Keith Rowley

ROLLBACK MEASURES: Prime Minister Dr Keith Rowley addresses reporters on Covid-19 rollback measures at the Diplomatic Centre in St Ann’s yesterday. Seated, from left, are Chief Medical Officer Dr Roshan Parasram and Health Minister Terrence Deyalsingh.

Limited lockdown.

The Government has had to revert to locking down certain aspects of the economy in order to contain the community spread of Covid-19.

Among the measures announced by Prime Minister Dr Keith Rowley are ­making face masks mandatory, and the ­prohibition on the in-house consumption of food and drinks at restaurants, bars, food courts, malls and their precincts.

“Purchase (the food/drink) and take away to a non-gathering environment,” the Prime Minister advised yesterday at a news conference at the Diplomatic Centre in St Ann’s.

The new measures will take effect from 6 a.m. tomorrow and will remain in force over the next 28 days.

All places of worship, beaches, gyms, all contact sports, casinos and members clubs, cinemas will be closed, public gatherings will be down to five people, with weddings, funerals and christening gatherings limited to ten, the PM also announced.

Maxi-taxis and taxis will operate at 50 per cent capacity.

The Secondary Entrance Assessment (SEA) exam will take place as scheduled on Thursday.

“They (the SEA pupils) will write the exam and go straight back home... as quickly as possible,” the Prime Minister said.

But the school term has been deferred until December 31.

The Prime Minister announced that “all teaching institutions are to remain closed until further notice”.

“It is our intention to close all teaching institutions until this phase is over and it appears at this point that that period of closure for teaching institutions will go until December 31.

“More than likely, we going to have to shut off that first term of the 2020/2021 school year,” he said.

The Prime Minister said he was consulting with the Attorney General on the mandatory wearing of face masks and on bringing legislation aimed at “taking action against those who insist on not wearing face masks in public”.

He said it was necessary to make people more compliant “because we are now convinced that they (who don’t wear masks) are endangering the wider population. Therefore we will cease to rely on suasion and move to having it become an offence to not cover nose and mouth in a public place,” he said.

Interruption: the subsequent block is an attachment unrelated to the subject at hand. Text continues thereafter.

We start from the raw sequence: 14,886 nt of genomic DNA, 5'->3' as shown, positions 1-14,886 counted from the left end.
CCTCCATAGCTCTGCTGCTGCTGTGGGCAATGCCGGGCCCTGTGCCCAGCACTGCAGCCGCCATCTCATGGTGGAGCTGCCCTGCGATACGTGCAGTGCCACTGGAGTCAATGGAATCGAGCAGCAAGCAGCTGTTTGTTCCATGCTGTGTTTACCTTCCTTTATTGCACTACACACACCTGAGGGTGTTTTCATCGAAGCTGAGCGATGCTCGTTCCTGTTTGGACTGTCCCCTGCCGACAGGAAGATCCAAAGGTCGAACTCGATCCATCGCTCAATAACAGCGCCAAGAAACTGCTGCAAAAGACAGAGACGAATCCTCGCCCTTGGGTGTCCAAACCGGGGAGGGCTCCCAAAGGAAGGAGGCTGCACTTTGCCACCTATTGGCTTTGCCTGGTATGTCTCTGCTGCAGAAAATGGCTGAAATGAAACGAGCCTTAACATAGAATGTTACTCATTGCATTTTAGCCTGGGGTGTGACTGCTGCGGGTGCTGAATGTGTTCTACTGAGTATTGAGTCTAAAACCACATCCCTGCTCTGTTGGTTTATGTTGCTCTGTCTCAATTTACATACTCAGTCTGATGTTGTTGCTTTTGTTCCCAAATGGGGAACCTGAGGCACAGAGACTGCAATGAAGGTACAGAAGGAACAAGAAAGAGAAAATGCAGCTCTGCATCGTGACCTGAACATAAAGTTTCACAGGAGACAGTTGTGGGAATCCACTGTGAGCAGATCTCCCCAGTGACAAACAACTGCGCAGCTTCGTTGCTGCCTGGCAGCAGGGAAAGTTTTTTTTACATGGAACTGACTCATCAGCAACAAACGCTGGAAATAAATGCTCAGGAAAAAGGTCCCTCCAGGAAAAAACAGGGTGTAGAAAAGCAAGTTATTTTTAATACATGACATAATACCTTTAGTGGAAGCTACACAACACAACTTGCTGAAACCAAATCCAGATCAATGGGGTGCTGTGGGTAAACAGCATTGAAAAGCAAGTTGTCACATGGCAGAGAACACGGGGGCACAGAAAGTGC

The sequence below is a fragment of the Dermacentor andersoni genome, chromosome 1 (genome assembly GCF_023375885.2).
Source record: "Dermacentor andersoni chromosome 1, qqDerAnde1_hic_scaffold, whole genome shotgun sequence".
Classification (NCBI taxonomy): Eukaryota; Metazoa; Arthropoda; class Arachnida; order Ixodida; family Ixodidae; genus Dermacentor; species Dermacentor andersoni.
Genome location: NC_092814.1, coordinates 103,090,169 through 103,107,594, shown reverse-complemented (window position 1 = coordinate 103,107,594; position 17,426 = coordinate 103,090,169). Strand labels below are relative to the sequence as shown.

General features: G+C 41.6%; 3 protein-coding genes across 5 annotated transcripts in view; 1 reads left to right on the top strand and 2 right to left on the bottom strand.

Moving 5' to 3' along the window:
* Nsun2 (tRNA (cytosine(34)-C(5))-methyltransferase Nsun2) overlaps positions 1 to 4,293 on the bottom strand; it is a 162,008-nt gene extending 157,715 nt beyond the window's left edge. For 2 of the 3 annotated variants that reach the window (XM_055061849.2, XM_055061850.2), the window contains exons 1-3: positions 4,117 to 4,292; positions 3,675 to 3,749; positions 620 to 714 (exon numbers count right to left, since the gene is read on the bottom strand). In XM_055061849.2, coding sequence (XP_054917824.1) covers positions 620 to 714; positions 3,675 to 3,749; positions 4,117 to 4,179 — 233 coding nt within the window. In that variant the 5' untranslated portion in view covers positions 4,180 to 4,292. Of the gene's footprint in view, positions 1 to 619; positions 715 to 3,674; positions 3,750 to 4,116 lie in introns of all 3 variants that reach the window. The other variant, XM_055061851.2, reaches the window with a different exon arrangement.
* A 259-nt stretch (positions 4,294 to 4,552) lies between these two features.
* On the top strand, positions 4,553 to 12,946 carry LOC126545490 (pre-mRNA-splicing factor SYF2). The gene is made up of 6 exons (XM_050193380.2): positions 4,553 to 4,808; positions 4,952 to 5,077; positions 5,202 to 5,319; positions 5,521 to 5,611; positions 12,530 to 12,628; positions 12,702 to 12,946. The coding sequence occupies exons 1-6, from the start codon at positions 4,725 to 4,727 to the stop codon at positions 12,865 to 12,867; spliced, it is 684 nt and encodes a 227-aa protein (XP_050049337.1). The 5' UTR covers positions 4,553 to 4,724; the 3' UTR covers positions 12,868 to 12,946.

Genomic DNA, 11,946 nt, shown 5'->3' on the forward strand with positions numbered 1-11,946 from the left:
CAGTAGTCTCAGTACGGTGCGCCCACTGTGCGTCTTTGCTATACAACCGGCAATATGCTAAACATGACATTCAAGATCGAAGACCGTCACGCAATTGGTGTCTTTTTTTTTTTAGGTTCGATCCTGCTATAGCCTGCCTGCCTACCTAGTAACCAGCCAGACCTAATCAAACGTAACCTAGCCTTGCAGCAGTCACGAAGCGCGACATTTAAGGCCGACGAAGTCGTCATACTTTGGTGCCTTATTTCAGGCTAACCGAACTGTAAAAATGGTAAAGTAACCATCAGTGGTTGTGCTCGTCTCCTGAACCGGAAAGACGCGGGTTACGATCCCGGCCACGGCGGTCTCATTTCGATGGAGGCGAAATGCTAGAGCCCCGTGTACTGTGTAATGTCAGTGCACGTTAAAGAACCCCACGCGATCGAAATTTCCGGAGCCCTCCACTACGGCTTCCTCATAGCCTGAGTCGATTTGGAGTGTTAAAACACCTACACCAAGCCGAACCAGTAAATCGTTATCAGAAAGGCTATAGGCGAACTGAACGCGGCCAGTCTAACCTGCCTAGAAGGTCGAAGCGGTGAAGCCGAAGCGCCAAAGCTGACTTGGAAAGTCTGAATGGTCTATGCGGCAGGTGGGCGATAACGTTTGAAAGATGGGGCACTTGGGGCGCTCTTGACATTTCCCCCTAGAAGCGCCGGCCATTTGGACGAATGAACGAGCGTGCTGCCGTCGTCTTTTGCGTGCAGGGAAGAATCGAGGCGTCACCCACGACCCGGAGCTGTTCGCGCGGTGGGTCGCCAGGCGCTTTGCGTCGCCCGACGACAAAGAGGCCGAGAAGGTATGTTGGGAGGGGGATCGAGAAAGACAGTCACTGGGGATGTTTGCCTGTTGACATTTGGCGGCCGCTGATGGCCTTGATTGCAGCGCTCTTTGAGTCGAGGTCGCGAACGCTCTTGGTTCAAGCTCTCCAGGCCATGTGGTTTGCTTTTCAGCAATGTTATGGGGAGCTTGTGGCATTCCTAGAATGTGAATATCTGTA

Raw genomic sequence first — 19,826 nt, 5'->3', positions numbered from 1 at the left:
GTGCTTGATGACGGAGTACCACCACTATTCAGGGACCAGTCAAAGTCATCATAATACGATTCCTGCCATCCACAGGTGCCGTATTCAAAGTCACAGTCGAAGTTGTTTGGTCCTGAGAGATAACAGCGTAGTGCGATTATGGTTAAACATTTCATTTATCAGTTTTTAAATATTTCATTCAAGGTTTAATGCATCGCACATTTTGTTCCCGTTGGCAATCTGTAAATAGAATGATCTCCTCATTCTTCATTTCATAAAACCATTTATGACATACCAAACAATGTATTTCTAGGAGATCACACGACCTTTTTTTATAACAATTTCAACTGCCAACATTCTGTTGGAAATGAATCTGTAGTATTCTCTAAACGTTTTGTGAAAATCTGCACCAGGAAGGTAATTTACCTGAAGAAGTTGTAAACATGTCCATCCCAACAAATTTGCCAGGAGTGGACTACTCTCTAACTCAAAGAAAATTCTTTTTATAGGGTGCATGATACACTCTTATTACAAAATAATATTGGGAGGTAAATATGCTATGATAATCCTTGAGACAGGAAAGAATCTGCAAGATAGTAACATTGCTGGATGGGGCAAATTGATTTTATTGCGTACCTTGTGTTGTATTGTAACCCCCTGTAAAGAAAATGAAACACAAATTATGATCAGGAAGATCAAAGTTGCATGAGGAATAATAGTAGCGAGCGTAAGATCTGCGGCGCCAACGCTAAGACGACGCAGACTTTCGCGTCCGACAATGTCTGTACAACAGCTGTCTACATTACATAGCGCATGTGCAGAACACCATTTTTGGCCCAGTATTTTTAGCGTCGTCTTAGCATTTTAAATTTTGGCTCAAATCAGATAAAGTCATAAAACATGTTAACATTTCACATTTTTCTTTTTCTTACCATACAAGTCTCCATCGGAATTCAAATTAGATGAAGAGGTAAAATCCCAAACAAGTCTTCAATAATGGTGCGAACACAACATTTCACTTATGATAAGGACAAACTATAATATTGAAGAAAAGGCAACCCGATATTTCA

“And as for those persons who are going around the country defacing walls, writing obscenities, I trust that they would end up in the hands of the police,” he said.

He added that the “lunatic fringe” were advising people that Covid was a hoax and the country didn’t have Covid cases.

They should be ignored, except when they are defacing walls around the city, the Prime Minister said.

He said the Government was also asking members of the public, as far as possible to stay home.

Slowing down of repatriation

of nationals overseas

There would be restrictive travel to ­Tobago.

And Minister of National Security Stuart Young also indicated the Government would slow down the repatriation process, due to space constraints and the requirement not to have either the formal health care system or the quarantine system overwhelmed.

“Right now we will have to step back a little bit from the grant of exemptions,” Young said, adding the number of people repatriated has always been dependent on the State-supervised quarantine facilities and on not having the parallel healthcare system overwhelmed.

Young expressed surprise that the number of people wanting to come home had increased after having brought home a number of applicants.

He explained that this was so because some people who have been living abroad now want to uproot and return home.

However, he said the Government would continue to give priority to those who were on temporary visits, including the elderly, the sick and those with small children, he said.